Hello from Sweden!

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2 years 11 months ago #4721 by larkar
Replied by larkar on topic Hello from Sweden!
Nice build.
I want something portable, with radiation, CO2, PM2.5/PM10, temperature, humidity, CO and maybe something more and I realize that building one is not all that difficult, just ordering parts and making them fit together in a 3D printed enclosure but my programming skills suck. That would take to much time to finish, I may end up buying something.

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2 years 11 months ago #4726 by Simomax
Replied by Simomax on topic Hello from Sweden!
Thank you :)
Its all doable for sure. I was asked about building a device for monitoring a local fracking site just down the road from me and everything (on spec) was going well. List of parts, sensors, 16bit ADCs etc etc. But the project fell apart when I approached a couple of companies for calibration and simply put, they wouldn't do it. They said that because there was no 'manufacturers procedure for calibration' they couldn't guarantee the calibration and thus didn't want to. One of the companies said they were happy for me to go there with the units and make the necessary adjustments with them (which I thought very decent of them) but they wouldn't supply a certificate of calibration as it wasn't a 'proper' bought unit. So the project fell apart and never happened.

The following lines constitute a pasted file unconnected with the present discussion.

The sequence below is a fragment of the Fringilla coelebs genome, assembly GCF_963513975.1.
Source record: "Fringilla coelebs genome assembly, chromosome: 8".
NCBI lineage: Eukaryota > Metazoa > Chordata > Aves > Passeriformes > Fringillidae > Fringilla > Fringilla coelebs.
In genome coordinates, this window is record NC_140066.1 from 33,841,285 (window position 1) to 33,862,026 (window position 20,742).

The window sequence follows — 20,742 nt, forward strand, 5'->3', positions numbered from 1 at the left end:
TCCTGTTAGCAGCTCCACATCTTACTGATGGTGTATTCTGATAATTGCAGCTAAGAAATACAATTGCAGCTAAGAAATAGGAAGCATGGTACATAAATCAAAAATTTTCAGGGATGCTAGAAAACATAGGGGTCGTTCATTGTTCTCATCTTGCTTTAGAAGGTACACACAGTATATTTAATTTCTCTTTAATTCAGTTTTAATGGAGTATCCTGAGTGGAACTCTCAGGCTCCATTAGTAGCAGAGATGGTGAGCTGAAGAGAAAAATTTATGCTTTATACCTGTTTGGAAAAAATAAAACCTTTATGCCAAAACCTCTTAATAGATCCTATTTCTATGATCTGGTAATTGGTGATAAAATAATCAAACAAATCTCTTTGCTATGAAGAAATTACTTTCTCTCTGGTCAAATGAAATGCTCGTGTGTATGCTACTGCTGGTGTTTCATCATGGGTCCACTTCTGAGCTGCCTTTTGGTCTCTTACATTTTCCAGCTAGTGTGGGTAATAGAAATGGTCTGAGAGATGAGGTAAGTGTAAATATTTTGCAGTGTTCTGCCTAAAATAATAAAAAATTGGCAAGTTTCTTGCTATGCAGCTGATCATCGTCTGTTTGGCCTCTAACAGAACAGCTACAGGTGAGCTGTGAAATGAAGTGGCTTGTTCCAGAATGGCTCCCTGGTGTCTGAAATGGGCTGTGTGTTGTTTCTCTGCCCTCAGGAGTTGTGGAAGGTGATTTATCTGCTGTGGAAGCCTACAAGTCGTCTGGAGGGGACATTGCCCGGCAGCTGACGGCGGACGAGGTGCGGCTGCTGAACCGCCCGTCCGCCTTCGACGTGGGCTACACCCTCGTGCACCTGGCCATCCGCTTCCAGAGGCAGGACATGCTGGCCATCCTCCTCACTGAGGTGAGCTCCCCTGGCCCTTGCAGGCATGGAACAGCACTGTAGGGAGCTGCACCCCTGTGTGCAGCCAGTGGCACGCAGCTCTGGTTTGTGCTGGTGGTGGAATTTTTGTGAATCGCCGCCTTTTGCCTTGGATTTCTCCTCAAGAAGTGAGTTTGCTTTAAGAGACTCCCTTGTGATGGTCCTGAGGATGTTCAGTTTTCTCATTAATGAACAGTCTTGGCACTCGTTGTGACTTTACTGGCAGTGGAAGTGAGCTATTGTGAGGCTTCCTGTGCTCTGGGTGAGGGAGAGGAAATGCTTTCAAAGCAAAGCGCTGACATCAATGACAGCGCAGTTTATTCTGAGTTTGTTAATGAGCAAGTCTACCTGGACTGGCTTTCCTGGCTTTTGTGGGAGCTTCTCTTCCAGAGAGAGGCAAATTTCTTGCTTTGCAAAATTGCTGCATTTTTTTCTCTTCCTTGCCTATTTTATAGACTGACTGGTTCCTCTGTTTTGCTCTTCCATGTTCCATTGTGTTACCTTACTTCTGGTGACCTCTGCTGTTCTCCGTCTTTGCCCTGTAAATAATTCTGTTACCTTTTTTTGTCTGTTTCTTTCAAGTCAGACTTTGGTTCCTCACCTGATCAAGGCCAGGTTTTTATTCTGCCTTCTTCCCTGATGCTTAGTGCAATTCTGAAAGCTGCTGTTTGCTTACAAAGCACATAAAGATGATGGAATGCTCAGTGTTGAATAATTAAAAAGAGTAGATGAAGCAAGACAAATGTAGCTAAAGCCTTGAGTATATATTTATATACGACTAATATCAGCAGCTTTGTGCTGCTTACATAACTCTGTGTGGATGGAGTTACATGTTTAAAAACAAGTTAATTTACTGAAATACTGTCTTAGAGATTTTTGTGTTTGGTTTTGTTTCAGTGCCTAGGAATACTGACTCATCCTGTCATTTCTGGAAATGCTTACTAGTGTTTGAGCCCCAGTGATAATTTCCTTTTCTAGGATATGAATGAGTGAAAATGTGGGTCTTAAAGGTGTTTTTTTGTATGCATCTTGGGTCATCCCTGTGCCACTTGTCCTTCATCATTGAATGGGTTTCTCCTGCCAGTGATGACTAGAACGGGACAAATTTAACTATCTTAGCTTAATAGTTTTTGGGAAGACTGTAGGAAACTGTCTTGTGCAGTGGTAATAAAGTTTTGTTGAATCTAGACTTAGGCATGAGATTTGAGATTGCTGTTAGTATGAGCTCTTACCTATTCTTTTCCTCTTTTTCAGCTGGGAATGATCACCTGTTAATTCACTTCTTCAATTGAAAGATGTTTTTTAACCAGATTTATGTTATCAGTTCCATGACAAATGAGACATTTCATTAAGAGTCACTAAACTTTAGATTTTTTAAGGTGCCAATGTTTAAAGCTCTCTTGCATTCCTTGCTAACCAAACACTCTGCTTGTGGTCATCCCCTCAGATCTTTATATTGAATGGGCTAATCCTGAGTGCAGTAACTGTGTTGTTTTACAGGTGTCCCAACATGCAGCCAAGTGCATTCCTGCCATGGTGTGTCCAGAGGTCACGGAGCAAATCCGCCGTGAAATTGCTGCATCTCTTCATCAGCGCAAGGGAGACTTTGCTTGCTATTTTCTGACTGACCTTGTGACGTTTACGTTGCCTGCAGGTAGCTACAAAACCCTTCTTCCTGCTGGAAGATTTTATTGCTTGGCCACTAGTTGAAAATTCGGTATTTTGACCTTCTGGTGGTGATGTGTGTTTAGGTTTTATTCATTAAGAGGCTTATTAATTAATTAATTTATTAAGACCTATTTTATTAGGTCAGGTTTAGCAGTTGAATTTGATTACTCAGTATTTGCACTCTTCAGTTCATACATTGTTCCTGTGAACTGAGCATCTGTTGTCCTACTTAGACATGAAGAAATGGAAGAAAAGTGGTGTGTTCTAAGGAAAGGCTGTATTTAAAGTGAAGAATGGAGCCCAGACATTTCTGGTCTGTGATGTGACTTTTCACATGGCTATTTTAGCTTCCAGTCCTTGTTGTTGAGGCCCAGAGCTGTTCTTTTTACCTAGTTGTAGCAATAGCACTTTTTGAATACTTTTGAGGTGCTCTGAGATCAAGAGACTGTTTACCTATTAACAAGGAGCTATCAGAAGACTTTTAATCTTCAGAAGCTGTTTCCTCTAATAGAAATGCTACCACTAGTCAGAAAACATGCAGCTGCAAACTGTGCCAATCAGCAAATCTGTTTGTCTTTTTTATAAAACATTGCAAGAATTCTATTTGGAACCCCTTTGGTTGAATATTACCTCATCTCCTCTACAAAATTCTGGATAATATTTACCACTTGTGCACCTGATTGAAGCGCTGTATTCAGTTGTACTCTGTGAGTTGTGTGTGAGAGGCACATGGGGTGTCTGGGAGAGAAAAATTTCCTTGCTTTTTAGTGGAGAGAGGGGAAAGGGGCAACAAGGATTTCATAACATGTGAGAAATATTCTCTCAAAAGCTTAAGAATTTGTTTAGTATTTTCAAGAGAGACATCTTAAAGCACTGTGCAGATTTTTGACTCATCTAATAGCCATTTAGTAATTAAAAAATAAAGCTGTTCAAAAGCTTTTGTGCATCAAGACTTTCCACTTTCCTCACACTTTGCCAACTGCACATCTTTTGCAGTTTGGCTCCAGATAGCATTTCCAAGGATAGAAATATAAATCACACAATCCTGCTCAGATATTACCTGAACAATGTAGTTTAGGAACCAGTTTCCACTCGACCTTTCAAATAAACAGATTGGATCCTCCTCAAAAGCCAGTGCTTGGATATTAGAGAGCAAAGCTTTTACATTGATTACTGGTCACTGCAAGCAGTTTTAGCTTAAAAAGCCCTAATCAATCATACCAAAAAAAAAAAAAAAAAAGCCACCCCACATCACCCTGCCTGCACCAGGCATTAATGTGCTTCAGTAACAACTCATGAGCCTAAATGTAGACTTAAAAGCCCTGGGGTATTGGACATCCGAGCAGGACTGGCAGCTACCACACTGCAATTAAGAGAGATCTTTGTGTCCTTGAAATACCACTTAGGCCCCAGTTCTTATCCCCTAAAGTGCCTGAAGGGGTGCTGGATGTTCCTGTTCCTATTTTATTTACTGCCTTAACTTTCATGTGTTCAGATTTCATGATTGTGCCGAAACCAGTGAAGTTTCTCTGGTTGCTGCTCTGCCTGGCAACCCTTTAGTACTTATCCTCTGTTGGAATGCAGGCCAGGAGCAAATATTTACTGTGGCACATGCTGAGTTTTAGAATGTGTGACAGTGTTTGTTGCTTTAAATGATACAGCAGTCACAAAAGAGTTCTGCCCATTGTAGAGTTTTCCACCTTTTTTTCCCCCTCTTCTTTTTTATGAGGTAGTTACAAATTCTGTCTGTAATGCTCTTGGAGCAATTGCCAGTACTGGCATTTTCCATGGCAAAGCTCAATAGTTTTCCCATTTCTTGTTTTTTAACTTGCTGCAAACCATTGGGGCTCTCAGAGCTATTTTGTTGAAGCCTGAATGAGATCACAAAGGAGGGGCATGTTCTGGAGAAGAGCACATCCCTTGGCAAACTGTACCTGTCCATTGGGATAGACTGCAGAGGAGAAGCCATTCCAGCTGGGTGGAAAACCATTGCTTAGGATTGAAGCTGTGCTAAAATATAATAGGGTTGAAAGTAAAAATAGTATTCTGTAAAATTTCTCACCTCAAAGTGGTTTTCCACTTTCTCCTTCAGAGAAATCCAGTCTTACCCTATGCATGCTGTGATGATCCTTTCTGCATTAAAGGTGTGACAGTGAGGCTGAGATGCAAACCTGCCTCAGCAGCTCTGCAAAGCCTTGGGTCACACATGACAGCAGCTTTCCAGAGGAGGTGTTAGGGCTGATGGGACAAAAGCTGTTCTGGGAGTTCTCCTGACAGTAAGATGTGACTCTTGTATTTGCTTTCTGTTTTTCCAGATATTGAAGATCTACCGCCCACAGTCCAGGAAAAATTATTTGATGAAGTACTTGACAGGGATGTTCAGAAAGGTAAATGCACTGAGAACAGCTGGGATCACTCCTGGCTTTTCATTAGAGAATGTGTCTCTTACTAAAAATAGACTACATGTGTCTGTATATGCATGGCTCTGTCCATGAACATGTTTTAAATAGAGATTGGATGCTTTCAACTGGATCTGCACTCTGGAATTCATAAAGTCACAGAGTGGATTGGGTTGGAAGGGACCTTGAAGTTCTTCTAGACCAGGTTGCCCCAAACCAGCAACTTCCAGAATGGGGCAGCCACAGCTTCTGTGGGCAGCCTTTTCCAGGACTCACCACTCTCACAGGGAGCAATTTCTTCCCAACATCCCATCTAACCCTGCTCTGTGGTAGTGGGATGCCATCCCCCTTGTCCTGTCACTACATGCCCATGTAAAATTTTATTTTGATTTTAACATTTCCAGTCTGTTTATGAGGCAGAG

Sorry to digress a little. But the upshot is a lot of gas sensors don't just work out of the box like a Geiger Muller tube does. However, if you did build something and you verified the sensors working with the relevant gasses there would be nothing to stop you using it over time to get a baseline and using your baseline for results. Also if building a portable unit be aware that some sensors have heaters built into them that may hinder battery performance and generally for proper use (as in required for legal submission of results) some of the sensors have to be calibrated every 90-180 days, depending on the type of sensor. Some sensors require a small pump to pump the air over it at a specific rate and sensors like PM2.5/PM10 use a laser that has a finite life span so generally for those you turn it on every 5 minutes or so, let it run a 30 seconds take a reading then turn off again. It's quite a mine field, although a very interesting one at that. I don't want to put you off doing so just make you aware that there is an awful lot to gas sensors than meets the eye.

As far as programming goes there is a wealth of information, examples and projects on the web and a lot of people give their code for free so programming shouldn't be too hard if farmiliar with arduino or something similar.

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